When you use propositional phrases or conjunctive phrases, do you use a pronoun that matches your subject prior to mentioning the actual subject?

I don't think you'll need her number, but Jennifer's number is x.

I don't think you'll need Jennifer's number, but her number is x.


Although she is late, I think Jennifer will be here any minute now.

Although Jennifer is late, I think she will be here any minute now.


In your first two examples, the repetition of the word number makes me think you are talking about two different people.

As for Susan, I don't think you'll need her number. But Jennifer's number is 555-5555.

I think the meaning you want would be conveyed better without mentioning the subject twice:

I don't think you'll need her number, but it's 555-5555.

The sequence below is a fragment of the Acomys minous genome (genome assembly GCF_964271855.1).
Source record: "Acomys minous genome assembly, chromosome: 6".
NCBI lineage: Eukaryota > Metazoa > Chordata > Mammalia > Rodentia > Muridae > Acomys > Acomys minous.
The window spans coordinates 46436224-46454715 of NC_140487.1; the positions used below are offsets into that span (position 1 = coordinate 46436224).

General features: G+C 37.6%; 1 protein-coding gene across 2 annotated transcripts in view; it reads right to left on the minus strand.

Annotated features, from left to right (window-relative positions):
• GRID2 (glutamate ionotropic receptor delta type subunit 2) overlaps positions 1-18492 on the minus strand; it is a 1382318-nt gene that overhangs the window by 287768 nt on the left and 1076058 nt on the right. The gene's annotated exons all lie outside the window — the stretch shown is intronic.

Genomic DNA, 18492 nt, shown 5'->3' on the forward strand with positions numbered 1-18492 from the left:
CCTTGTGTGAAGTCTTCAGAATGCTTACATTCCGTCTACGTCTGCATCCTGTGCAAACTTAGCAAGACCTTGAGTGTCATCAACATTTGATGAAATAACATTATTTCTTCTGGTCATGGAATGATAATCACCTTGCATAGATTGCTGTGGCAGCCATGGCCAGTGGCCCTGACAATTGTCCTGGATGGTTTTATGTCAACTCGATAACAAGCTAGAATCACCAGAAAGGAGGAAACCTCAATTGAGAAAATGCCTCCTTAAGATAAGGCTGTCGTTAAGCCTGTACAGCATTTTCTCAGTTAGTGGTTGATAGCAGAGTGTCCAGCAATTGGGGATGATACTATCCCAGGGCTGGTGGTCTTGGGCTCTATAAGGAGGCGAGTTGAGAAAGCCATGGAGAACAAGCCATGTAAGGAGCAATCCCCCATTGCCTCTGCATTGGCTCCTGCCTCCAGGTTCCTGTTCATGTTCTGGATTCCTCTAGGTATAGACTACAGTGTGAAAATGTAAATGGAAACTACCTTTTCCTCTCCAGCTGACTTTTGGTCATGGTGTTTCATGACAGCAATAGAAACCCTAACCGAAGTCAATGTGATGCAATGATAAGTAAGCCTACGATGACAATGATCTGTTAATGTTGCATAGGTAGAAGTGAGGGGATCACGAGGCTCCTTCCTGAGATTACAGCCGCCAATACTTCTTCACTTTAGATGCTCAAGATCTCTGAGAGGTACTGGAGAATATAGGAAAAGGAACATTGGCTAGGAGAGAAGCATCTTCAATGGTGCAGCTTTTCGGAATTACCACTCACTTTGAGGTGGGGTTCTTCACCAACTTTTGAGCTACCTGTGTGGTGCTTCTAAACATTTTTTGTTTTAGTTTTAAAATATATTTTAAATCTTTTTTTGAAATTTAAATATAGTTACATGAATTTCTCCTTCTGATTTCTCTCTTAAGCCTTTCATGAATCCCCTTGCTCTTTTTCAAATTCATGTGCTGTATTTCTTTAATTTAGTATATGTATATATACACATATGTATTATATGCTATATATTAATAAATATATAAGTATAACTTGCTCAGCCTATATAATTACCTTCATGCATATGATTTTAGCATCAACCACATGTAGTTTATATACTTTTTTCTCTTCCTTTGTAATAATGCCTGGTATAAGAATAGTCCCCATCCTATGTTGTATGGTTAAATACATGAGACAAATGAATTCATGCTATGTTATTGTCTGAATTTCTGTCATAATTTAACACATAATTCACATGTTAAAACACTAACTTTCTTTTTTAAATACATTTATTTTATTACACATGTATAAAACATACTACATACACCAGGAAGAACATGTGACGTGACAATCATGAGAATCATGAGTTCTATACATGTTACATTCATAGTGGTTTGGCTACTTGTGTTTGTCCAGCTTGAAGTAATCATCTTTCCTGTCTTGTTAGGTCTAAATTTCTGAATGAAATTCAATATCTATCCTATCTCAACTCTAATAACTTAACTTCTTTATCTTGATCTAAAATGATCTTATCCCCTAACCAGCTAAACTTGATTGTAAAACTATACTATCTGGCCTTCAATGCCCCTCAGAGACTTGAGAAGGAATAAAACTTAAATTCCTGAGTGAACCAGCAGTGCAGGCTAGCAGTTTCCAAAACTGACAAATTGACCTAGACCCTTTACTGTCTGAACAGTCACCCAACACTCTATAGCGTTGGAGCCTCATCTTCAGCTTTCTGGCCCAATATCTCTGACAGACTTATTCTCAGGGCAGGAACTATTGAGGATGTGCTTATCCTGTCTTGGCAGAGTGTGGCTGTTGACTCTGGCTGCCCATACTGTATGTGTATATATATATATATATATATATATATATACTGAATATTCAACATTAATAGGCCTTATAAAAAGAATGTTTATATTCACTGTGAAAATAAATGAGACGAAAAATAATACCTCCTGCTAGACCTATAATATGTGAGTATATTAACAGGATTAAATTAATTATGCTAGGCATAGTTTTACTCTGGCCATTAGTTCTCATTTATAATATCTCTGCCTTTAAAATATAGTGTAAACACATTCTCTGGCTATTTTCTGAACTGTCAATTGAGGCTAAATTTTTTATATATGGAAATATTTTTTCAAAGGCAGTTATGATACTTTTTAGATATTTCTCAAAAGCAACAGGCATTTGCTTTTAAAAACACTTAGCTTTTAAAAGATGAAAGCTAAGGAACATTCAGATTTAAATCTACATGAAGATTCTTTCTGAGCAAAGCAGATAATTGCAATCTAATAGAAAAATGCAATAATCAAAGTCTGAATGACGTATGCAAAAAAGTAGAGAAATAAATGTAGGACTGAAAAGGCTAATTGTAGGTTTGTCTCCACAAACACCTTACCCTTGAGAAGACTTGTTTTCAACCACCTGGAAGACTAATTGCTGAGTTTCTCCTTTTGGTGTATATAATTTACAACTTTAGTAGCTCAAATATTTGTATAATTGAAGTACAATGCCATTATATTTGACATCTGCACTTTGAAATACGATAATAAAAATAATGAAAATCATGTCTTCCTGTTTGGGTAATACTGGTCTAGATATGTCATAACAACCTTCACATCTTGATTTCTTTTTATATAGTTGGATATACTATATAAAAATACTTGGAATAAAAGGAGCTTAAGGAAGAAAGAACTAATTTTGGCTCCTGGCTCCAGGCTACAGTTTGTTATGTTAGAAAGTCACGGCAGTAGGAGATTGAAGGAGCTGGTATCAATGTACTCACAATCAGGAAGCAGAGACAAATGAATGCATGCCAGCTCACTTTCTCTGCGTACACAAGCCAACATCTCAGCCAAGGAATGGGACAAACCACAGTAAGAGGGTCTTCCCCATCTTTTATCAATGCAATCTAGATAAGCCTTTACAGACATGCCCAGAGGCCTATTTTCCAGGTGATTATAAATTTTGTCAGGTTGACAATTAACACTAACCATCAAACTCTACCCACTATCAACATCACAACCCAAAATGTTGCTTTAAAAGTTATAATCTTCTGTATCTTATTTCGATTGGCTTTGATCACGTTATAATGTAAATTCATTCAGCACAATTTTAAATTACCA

I don't think you'll need Jennifer's number, but it's 555-5555.

Your second two examples are both standard, and have identical meanings.

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    Although I agree that your reading is possible (or even likely), I think the first two sentences are ambiguous. In either case, if you stress need and not her or Jennifer, the contrastive reading disappears. Still, I think this is a useful answer, so I'm going to vote it up. – snailplane Jun 19 '13 at 6:57
  • @snailboat, you're right. I think OP's use of bold to emphasize the words s/he was asking about made me read it that way. – The Photon Jun 21 '13 at 2:18

Yes, you can use a pronoun prior to mentioning its subject (and you should always use a pronoun matching the subject).

Some other examples:

If you need it, Jennifer's number is 555-1212.

If you need to call her, Jennifer is available after 9 am.

An hour after I started looking for him, I found John in the mall cafe.

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  • I think you misunderstood the OP's question. Jess isn't asking whether to use a pronoun matching the subject, but whether the pronoun should be mentioned before the subject. – Stephan Jun 19 '13 at 13:43
  • @Stephan, hopefully the edit makes the answer more directly applicable. – Hellion Jun 19 '13 at 14:18

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